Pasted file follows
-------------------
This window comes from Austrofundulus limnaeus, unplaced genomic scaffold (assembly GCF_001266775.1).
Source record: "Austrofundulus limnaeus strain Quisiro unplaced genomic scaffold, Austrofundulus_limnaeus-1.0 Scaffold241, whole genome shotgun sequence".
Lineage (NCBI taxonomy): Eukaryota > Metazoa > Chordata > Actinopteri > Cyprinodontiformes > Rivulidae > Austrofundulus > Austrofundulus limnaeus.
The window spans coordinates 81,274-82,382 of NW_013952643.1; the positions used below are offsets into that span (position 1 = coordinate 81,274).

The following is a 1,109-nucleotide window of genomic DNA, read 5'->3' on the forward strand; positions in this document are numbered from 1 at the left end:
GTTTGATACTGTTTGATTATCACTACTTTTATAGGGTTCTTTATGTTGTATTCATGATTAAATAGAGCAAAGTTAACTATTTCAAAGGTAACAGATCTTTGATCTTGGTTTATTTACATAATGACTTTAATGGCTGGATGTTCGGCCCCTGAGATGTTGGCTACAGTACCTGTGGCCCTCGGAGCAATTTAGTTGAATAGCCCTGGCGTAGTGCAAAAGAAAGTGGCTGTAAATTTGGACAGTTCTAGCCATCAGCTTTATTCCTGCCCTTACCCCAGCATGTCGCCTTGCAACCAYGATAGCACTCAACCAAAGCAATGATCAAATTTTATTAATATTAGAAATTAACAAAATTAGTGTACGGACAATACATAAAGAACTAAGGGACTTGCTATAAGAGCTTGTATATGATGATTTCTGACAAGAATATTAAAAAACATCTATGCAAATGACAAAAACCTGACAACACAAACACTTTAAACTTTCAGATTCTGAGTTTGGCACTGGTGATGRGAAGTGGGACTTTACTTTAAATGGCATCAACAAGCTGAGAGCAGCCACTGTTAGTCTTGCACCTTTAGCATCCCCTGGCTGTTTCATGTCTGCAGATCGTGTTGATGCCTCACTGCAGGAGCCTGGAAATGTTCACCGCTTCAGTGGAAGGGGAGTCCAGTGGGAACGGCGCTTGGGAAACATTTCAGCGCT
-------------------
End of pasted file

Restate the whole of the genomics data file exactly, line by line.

This window comes from Austrofundulus limnaeus, unplaced genomic scaffold (assembly GCF_001266775.1).
Source record: "Austrofundulus limnaeus strain Quisiro unplaced genomic scaffold, Austrofundulus_limnaeus-1.0 Scaffold241, whole genome shotgun sequence".
Lineage (NCBI taxonomy): Eukaryota > Metazoa > Chordata > Actinopteri > Cyprinodontiformes > Rivulidae > Austrofundulus > Austrofundulus limnaeus.
The window spans coordinates 81,274-82,382 of NW_013952643.1; the positions used below are offsets into that span (position 1 = coordinate 81,274).

The following is a 1,109-nucleotide window of genomic DNA, read 5'->3' on the forward strand; positions in this document are numbered from 1 at the left end:
GTTTGATACTGTTTGATTATCACTACTTTTATAGGGTTCTTTATGTTGTATTCATGATTAAATAGAGCAAAGTTAACTATTTCAAAGGTAACAGATCTTTGATCTTGGTTTATTTACATAATGACTTTAATGGCTGGATGTTCGGCCCCTGAGATGTTGGCTACAGTACCTGTGGCCCTCGGAGCAATTTAGTTGAATAGCCCTGGCGTAGTGCAAAAGAAAGTGGCTGTAAATTTGGACAGTTCTAGCCATCAGCTTTATTCCTGCCCTTACCCCAGCATGTCGCCTTGCAACCAYGATAGCACTCAACCAAAGCAATGATCAAATTTTATTAATATTAGAAATTAACAAAATTAGTGTACGGACAATACATAAAGAACTAAGGGACTTGCTATAAGAGCTTGTATATGATGATTTCTGACAAGAATATTAAAAAACATCTATGCAAATGACAAAAACCTGACAACACAAACACTTTAAACTTTCAGATTCTGAGTTTGGCACTGGTGATGRGAAGTGGGACTTTACTTTAAATGGCATCAACAAGCTGAGAGCAGCCACTGTTAGTCTTGCACCTTTAGCATCCCCTGGCTGTTTCATGTCTGCAGATCGTGTTGATGCCTCACTGCAGGAGCCTGGAAATGTTCACCGCTTCAGTGGAAGGGGAGTCCAGTGGGAACGGCGCTTGGGAAACATTTCAGCGCT